The U.S. government has long overlooked the national security threats posed by increasing religious persecution and oppression, Farr says. By promoting religious freedom worldwide, the U.S. -- which has spent billions of dollars in recent decades to spread democracy -- could bolster its fight against religious-based terrorism.
"The data shows you cannot have stable democracies, especially in highly religious societies, without religious freedom," Farr says. "Advancing religious freedom is the peaceful means of combating religious-based terrorism, such as the kind we have seen with al Qaeda, the Taliban and other terrorist groups."
Christian leaders say the Pew Forum report should serve as a wake-up call in the U.S., a nation whose founders came to America seeking religious freedom.
"Persecution and martyrdom are happening throughout the world -- just as Christ said they would," Nettleton says. "We here in the U.S. are really the minority of Christ's followers who have the freedom to go to church on Sunday, stand on the street corner, hand out tracts and preach the Gospel. We sort of have the idea that everyone has it as good as we do and we are shocked and appalled to learn that people are sometimes beaten and killed for doing those things. But that's the reality for most of the world's Christians. This is not a surprise to the Lord and he is using the persecuted to purify the church and to spread the Gospel, just as he did in New Testament times."
As persecution of Christians continues to worsen, Farr says President Obama should appoint the next ambassador at large for religious freedom. This ambassador should not only focus on helping prisoners of conscience get out of jail, but integrate religious freedom policies into national security policies.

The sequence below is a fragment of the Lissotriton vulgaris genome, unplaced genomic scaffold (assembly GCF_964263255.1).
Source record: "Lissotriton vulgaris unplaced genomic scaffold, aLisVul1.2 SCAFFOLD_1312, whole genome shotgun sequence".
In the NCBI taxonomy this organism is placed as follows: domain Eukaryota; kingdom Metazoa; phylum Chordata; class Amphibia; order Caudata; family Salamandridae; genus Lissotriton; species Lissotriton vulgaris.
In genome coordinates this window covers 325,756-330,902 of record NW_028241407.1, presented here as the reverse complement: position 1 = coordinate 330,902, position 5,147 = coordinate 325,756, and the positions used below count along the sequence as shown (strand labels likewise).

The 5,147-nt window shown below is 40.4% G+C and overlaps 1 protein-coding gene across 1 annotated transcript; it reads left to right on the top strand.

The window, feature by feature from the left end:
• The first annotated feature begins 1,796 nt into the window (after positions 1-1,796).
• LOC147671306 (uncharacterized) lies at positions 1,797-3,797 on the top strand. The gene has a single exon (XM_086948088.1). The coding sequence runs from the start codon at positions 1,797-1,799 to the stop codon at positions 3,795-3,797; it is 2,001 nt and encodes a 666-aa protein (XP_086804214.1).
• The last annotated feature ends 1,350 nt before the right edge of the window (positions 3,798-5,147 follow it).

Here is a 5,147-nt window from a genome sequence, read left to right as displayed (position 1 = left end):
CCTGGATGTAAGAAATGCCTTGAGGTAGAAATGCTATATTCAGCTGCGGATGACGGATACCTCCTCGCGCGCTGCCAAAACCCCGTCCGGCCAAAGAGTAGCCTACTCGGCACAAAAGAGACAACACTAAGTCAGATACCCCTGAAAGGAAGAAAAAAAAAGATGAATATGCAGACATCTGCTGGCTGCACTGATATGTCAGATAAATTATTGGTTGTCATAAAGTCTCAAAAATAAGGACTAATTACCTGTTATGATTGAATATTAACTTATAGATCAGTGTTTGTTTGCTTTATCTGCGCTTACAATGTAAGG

"It's very troubling that the U.S. is willing to sacrifice and cut off concerns about religious liberties," Moeller says. "If we don't integrate religious freedom into our dealings with China, Iran or Saudi Arabia, we will be in danger of really denying the first freedoms that our ancestors came to this country to fight for."
Meanwhile, Nettleton says Christians should pray for their persecuted brothers and sisters, asking the Lord to give them the strength to remain faithful to the call he has placed on their lives.
"After prayer, there are some very practical things we encourage people to do, such as writing letters to Christians who are in prison in restrictive nations," Nettleton says. "It's a very simple thing, but it really does make a difference to those believers. We have set up a Web site called www.prisoneralert.com that allows people to write letters to them and it actually translates the letters into their language."
Troy Anderson. "A Dangerous Epiphany." tothesource (January 6, 2010).
This article reprinted with permission from tothesource.
Tothesource is a forum for integrating thinking and action within a moral framework that takes into account our contemporary situation. We will report the insights of cultural experts to the specific issues we face believing these sources will embolden people to greater faith and action.
Troy Anderson is an award-winning government and enterprise reporter for the Los Angeles Daily News who also freelances for a variety of national and regional magazines, including Christianity Today and Charisma. During his 17-year career, he has worked as a staff writer at a variety of newspapers and won nearly two dozen national, state and local journalism awards. Anderson graduated from the University of Oregon in 1991 with a bachelor's degree in news-editorial journalism and a minor in political science. He is a longtime member of Investigative Reporters & Editors. He lives with his wife and their 8-year-old daughter in Claremont, California and is active at Granite Creek Community Church.